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Debian Brought Back To Life On M68K-Based Amigas

Debian

Published on 25 December 2012 10:40 AM EST
Written by Michael Larabel in Debian
39 Comments

The port of Debian GNU/Linux for the Motorola 68000 processors has been revived, which now allows for a working Debian OS to run once again on computers like the Amiga 3000/4000 and Atari.

It's been announced via a blog post on Christmas Eve that the Debian port to the Motorola m68k has been brought back to life.

The m68k Linux support began to break when glibc began to require thread-local storage, which wasn't available on m68k. When that glibc change occurred, breakage happened and no one stepped up for a few years to fix it. The glibc problem was fixed up when Linux support was added for ColdFire processors since the hardware is similar to that of the Motorola CISC processors, but by that time Debian needed to rebootstrap the entire architecture.

Jump to this year, there's now ARAnyM, an "Atari Running On Any Machine" emulator that picked up Linux support so m68k support could be done from virtually any modern PC with this Debian/m68k emulator. Besides having this emulator support to work on bringing back up to par the m68k port, a Debian maintainer (Thorsten Glaser) personally took to ensuring Debian m68k packages were in good shape.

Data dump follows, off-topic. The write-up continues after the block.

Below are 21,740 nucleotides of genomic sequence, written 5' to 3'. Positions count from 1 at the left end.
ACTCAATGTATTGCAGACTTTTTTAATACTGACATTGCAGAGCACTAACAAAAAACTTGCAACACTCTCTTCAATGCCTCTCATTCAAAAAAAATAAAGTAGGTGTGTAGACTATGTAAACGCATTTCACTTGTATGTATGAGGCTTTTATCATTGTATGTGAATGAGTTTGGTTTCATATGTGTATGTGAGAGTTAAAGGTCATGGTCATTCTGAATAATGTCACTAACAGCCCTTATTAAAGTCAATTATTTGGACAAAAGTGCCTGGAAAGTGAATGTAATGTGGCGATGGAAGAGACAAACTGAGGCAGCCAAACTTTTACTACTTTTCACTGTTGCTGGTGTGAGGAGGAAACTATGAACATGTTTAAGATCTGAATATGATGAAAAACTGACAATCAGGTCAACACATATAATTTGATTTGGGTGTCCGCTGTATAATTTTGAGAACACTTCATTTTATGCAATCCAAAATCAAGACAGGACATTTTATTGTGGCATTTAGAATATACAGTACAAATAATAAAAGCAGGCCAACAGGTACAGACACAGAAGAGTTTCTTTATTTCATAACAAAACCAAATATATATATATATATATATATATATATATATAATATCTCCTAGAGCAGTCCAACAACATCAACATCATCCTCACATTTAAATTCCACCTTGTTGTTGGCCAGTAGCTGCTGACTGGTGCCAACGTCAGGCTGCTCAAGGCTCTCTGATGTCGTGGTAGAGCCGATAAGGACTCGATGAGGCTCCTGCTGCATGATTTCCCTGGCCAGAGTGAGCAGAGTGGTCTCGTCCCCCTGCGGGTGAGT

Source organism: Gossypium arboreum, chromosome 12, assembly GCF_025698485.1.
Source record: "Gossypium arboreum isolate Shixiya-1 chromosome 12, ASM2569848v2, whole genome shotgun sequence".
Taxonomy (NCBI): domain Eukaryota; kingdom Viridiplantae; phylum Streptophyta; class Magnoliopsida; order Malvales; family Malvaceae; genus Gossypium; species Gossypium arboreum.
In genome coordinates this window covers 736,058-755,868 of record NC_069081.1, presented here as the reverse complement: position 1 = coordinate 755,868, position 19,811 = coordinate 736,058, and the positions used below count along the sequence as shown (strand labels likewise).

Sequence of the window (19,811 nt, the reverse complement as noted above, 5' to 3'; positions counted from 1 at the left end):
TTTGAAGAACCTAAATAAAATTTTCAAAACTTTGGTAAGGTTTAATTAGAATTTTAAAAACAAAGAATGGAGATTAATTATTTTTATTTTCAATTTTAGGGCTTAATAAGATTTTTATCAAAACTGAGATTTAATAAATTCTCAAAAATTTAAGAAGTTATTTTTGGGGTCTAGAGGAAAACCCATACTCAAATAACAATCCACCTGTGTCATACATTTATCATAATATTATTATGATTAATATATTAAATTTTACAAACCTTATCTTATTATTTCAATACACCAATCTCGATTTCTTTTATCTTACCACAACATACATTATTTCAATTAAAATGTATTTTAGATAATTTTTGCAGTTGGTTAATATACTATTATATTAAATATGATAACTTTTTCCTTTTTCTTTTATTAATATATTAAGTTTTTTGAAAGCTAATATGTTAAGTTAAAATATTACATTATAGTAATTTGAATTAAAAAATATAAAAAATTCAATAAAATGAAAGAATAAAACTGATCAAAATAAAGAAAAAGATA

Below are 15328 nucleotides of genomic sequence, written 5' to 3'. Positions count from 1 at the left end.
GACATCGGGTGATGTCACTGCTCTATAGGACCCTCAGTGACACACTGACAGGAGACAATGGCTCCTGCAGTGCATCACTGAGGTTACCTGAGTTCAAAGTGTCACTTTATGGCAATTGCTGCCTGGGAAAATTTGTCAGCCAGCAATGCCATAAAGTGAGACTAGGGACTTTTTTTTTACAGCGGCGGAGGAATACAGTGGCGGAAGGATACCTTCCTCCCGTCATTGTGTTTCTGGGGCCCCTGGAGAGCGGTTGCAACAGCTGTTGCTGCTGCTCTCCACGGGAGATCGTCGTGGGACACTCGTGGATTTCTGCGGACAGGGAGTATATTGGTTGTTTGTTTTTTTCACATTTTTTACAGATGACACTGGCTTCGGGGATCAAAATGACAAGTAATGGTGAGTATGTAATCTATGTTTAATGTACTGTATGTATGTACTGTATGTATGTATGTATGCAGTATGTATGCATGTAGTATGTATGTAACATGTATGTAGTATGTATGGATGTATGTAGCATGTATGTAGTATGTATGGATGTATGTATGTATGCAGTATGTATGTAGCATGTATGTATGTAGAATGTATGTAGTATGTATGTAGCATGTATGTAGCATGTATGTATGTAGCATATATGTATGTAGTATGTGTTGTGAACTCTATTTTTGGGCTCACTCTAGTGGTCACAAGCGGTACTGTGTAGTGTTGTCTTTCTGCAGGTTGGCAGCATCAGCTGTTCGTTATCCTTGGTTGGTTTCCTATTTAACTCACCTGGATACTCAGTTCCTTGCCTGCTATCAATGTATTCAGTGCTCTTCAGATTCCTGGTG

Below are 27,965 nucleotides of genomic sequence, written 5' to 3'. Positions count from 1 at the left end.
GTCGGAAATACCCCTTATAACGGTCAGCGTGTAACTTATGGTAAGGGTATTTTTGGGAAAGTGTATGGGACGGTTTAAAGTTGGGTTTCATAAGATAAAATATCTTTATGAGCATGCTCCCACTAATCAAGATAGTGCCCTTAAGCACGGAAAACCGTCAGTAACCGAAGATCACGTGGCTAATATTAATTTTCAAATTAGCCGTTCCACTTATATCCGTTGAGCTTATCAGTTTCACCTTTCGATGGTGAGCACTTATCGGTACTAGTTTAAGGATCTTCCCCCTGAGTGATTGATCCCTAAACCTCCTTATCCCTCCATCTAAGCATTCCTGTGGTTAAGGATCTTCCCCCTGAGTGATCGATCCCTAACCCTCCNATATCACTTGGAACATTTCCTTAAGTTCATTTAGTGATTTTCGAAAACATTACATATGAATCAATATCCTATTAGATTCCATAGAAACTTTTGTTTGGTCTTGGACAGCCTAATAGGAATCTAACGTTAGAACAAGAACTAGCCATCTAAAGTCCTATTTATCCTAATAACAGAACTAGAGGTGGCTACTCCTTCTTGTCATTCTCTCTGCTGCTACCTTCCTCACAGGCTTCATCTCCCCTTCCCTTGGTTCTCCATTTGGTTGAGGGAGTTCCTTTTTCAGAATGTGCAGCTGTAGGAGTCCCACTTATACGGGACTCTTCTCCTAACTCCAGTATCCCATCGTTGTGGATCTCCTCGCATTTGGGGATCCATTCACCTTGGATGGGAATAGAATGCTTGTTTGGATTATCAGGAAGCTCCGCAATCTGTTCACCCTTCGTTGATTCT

As of yesterday, the Debian project has their first m68k "buildd" host running and generating packages for the first time in many years.

About The Author
Michael Larabel is the principal author of Phoronix.com and founded the web-site in 2004 with a focus on enriching the Linux hardware experience and being the largest web-site devoted to Linux hardware reviews, particularly for products relevant to Linux gamers and enthusiasts but also commonly reviewing servers/workstations and embedded Linux devices. Michael has written more than 10,000 articles covering the state of Linux hardware support, Linux performance, graphics hardware drivers, and other topics. Michael is also the lead developer of the Phoronix Test Suite, Phoromatic, and OpenBenchmarking.org automated testing software. He can be followed via and or contacted via .
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